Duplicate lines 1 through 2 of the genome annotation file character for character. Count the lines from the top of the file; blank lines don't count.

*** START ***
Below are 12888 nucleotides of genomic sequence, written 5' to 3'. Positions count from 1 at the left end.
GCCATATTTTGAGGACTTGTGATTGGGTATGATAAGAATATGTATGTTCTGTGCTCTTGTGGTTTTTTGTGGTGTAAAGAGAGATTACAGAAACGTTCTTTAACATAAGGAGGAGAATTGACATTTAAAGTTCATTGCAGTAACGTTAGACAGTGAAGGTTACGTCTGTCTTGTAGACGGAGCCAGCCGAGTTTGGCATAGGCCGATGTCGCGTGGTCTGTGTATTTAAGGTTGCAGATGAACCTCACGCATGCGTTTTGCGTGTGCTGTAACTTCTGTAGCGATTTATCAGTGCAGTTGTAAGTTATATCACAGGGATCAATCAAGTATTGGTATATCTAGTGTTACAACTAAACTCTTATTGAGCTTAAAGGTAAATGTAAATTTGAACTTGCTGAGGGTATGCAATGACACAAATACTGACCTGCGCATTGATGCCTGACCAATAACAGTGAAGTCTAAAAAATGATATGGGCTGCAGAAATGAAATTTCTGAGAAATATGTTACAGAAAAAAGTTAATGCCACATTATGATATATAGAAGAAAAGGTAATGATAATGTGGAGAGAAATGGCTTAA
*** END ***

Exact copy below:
Below are 12888 nucleotides of genomic sequence, written 5' to 3'. Positions count from 1 at the left end.
GCCATATTTTGAGGACTTGTGATTGGGTATGATAAGAATATGTATGTTCTGTGCTCTTGTGGTTTTTTGTGGTGTAAAGAGAGATTACAGAAACGTTCTTTAACATAAGGAGGAGAATTGACATTTAAAGTTCATTGCAGTAACGTTAGACAGTGAAGGTTACGTCTGTCTTGTAGACGGAGCCAGCCGAGTTTGGCATAGGCCGATGTCGCGTGGTCTGTGTATTTAAGGTTGCAGATGAACCTCACGCATGCGTTTTGCGTGTGCTGTAACTTCTGTAGCGATTTATCAGTGCAGTTGTAAGTTATATCACAGGGATCAATCAAGTATTGGTATATCTAGTGTTACAACTAAACTCTTATTGAGCTTAAAGGTAAATGTAAATTTGAACTTGCTGAGGGTATGCAATGACACAAATACTGACCTGCGCATTGATGCCTGACCAATAACAGTGAAGTCTAAAAAATGATATGGGCTGCAGAAATGAAATTTCTGAGAAATATGTTACAGAAAAAAGTTAATGCCACATTATGATATATAGAAGAAAAGGTAATGATAATGTGGAGAGAAATGGCTTAA